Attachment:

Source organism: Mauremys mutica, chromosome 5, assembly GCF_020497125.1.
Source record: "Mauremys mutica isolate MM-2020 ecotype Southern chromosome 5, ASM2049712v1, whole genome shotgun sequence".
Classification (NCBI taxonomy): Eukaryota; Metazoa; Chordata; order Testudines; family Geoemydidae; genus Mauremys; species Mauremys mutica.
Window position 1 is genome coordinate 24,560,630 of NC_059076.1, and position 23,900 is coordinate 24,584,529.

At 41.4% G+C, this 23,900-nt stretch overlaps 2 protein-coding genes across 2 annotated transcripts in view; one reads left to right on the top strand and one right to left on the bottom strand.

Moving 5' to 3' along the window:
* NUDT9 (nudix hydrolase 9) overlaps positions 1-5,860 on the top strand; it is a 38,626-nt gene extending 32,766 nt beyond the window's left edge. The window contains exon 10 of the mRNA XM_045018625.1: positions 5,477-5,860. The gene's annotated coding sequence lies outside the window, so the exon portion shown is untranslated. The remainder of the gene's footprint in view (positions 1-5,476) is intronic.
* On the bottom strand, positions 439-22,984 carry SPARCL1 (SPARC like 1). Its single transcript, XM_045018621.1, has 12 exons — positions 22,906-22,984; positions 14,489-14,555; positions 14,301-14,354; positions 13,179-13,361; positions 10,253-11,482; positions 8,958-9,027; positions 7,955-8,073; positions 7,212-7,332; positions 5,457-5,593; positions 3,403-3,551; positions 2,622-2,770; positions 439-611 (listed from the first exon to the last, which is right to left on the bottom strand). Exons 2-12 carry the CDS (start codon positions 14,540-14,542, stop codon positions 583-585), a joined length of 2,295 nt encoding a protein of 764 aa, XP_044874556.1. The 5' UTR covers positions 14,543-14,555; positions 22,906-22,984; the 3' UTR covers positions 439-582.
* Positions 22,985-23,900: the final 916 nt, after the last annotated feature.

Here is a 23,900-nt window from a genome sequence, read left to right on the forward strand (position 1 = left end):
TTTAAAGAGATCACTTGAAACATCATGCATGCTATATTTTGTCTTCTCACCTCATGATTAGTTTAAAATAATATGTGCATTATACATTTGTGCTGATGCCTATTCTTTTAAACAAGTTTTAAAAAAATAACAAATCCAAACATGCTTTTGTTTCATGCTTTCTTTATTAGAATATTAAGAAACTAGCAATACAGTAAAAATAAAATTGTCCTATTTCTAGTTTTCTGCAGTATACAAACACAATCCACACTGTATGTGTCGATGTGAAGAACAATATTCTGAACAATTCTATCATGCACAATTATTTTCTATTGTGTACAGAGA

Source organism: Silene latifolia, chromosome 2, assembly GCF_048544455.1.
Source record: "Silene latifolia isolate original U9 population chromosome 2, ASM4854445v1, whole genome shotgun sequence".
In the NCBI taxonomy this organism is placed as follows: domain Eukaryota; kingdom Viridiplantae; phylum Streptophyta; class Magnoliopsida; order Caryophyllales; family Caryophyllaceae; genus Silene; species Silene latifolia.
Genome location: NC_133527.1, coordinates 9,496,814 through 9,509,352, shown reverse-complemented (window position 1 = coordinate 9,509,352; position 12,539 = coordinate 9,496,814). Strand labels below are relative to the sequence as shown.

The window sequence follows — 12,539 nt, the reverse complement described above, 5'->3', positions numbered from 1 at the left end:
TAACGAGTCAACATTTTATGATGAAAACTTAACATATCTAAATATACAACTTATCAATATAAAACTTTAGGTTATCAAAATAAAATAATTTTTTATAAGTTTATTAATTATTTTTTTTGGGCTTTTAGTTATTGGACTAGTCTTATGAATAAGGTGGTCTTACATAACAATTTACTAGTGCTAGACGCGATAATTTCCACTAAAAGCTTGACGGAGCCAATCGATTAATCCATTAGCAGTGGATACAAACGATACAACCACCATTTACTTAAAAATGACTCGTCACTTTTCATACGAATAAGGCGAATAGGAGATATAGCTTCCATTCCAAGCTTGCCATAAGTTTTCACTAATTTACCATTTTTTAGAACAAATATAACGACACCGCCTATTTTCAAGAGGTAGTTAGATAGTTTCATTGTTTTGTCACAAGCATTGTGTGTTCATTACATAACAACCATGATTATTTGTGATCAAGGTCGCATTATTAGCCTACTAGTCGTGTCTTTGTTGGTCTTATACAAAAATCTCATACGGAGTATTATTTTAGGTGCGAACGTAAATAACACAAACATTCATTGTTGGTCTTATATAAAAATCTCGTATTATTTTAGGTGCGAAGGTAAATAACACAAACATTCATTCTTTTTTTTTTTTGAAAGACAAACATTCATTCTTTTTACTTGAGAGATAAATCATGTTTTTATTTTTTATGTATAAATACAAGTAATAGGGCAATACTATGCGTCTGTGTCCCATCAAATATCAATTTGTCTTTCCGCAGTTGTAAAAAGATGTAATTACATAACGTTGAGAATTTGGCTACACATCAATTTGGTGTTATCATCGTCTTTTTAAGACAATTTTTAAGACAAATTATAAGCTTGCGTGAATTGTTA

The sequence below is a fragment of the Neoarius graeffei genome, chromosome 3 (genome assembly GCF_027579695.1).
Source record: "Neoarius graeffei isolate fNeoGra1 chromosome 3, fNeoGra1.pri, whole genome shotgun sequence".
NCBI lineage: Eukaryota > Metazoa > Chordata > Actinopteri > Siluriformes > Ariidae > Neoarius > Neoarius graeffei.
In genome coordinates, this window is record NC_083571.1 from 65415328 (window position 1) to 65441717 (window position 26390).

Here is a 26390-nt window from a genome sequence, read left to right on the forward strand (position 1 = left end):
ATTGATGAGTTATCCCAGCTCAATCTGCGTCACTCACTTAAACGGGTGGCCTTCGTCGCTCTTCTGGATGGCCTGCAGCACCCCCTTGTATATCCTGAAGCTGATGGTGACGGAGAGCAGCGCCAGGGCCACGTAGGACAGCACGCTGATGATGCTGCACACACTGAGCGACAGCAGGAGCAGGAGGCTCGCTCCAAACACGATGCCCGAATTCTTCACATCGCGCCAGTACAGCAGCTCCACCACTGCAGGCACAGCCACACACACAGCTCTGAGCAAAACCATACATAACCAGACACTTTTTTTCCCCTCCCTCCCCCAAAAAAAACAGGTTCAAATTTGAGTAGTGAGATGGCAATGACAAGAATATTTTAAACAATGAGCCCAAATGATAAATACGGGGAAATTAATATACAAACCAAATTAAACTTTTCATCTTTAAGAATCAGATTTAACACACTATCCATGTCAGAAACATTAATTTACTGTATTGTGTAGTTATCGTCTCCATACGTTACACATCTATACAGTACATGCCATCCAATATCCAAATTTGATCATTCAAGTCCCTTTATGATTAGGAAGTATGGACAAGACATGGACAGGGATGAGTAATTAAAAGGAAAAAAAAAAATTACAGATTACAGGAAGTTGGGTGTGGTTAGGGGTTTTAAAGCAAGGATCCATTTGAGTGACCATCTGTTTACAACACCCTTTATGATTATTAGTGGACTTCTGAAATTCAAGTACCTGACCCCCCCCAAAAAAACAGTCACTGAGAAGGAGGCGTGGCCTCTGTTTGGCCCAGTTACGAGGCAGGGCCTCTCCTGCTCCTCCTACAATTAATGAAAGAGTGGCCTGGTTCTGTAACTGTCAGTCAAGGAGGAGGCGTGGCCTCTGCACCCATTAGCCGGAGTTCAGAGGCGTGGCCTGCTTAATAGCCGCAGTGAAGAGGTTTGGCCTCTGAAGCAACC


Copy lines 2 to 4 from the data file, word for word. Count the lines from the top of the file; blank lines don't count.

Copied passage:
Source record: "Mauremys mutica isolate MM-2020 ecotype Southern chromosome 5, ASM2049712v1, whole genome shotgun sequence".
Classification (NCBI taxonomy): Eukaryota; Metazoa; Chordata; order Testudines; family Geoemydidae; genus Mauremys; species Mauremys mutica.
Window position 1 is genome coordinate 24,560,630 of NC_059076.1, and position 23,900 is coordinate 24,584,529.